The key disease that was focused on during the 2018 farm bill discussions is Foot and Mouth Disease- and while the United States has not had a case of FMD since the 1920s- watching other countries deal with it over the last ten to twenty years has caused a lot of worry about "What if" the US should have a case discovered in our hog or cattle herds. As a result, the organizations that represent animal agriculture pushed hard for the authorization and funding- and Dr. Simmons said with those dollars now available- the USDA is in the process of asking drug companies how much vaccine they can provide at what cost.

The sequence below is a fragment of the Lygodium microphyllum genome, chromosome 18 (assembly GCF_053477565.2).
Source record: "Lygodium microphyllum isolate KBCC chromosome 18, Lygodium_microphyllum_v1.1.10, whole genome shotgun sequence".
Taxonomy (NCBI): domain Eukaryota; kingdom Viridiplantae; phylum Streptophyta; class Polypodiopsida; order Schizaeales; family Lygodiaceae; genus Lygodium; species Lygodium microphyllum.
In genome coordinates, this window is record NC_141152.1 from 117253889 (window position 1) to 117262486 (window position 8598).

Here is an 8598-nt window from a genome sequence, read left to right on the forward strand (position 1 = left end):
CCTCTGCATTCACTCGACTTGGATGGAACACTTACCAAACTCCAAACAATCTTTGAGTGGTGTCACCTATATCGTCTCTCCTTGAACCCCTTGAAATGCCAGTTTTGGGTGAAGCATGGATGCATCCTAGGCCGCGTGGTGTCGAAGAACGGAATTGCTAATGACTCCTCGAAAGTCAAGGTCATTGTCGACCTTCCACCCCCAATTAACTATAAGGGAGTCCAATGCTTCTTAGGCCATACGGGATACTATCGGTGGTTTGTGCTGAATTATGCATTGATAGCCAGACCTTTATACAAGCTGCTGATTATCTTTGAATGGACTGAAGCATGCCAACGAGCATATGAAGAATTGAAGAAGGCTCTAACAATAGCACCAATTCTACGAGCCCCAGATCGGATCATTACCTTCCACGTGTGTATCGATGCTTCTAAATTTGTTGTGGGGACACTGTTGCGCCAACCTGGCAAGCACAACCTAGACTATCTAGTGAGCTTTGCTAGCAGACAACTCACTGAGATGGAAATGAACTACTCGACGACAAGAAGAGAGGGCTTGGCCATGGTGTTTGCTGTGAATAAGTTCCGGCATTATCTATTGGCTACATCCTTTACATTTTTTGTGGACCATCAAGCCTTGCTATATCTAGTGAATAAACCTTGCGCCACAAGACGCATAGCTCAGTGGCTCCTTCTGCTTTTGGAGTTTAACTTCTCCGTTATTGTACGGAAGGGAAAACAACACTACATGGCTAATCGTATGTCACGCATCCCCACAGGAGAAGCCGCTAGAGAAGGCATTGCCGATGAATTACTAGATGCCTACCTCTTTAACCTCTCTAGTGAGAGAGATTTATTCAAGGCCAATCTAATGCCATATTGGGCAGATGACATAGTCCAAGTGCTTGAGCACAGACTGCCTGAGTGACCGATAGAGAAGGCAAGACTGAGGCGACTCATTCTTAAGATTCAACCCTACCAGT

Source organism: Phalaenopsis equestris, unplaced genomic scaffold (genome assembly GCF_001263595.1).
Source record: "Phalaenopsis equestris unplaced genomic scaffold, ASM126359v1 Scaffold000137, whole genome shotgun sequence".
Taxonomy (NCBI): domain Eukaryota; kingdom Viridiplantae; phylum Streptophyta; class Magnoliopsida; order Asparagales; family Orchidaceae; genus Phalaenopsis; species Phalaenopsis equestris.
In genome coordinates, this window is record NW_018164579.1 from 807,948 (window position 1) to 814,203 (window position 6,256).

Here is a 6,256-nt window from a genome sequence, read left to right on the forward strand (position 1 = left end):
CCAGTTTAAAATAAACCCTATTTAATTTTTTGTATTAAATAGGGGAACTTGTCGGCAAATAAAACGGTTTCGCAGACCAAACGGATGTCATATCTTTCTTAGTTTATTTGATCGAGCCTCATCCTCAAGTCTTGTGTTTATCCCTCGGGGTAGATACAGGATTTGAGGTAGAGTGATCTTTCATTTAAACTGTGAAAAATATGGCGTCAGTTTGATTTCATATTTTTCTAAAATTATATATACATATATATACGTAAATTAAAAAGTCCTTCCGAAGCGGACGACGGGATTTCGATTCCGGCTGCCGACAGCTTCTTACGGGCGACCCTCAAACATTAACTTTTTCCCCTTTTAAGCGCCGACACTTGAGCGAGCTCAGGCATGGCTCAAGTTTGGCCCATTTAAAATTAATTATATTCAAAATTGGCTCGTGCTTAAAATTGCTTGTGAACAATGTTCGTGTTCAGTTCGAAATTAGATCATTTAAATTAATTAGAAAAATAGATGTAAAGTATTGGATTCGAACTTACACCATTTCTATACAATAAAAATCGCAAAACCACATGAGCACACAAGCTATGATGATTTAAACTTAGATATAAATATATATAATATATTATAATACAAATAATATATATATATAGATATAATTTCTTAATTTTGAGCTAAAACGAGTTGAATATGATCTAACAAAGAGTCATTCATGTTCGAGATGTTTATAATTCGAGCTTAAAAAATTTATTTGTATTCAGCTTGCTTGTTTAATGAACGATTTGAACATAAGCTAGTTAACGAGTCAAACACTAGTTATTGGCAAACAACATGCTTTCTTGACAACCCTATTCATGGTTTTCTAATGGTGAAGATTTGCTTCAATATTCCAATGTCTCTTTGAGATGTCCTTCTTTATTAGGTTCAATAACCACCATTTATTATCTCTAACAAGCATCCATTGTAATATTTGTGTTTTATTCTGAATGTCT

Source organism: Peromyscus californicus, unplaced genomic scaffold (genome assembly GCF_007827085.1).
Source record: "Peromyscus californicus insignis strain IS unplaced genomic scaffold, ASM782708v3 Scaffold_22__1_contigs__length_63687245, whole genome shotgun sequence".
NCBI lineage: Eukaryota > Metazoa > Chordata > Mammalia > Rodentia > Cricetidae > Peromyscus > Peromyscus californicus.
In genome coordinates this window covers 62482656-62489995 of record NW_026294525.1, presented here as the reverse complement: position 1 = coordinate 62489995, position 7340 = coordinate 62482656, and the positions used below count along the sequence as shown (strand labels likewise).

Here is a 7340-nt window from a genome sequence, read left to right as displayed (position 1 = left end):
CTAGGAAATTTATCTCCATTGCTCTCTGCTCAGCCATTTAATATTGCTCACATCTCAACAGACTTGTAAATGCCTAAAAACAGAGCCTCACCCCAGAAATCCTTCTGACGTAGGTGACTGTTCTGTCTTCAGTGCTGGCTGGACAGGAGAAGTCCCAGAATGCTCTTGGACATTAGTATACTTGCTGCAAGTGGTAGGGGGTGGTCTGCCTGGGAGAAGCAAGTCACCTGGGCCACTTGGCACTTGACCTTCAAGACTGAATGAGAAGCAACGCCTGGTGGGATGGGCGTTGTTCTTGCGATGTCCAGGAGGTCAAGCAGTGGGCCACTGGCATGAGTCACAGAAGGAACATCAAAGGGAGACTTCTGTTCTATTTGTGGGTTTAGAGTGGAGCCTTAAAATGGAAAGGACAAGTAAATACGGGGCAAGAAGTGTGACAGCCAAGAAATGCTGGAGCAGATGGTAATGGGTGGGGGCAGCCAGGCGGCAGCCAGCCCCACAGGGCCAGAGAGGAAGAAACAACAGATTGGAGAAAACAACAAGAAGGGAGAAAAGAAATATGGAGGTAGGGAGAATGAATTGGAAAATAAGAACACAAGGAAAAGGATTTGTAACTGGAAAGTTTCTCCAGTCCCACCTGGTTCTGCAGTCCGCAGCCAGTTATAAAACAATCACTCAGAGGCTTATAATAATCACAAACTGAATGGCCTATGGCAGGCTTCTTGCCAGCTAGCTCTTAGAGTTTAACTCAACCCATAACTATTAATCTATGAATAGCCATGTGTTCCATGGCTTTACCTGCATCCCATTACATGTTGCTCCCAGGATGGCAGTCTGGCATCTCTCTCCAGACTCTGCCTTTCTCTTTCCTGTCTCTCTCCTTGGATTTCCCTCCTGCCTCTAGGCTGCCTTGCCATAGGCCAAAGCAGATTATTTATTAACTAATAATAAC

Identifying various strains is difficult, Simmons said.
"It's a scientific educated guess," Simmons said. We have virologists on staff looking at the top 10 or 12 strains that are at-risk for coming into this country. All of this is confidential as there is always the bioterrorism concern, Simmons said.
Preparing for an animal disease outbreak is also important. Simmons noted the negative impact in other countries of diseases including African Swine Fever that we don't want in the U.S.
Simmons said they are currently working with the USDA in expanding exercises and preparedness drills.
National Livestock was founded in 1932 in Oklahoma City. National's Marketing Division offers cattle for sale weekly at the Oklahoma National Stockyards in Oklahoma City. The Finance Division lends money to ranchers across several states for cattle production. The Grazing Division works with producers to place cattle for grazing on wheat or grass pastures.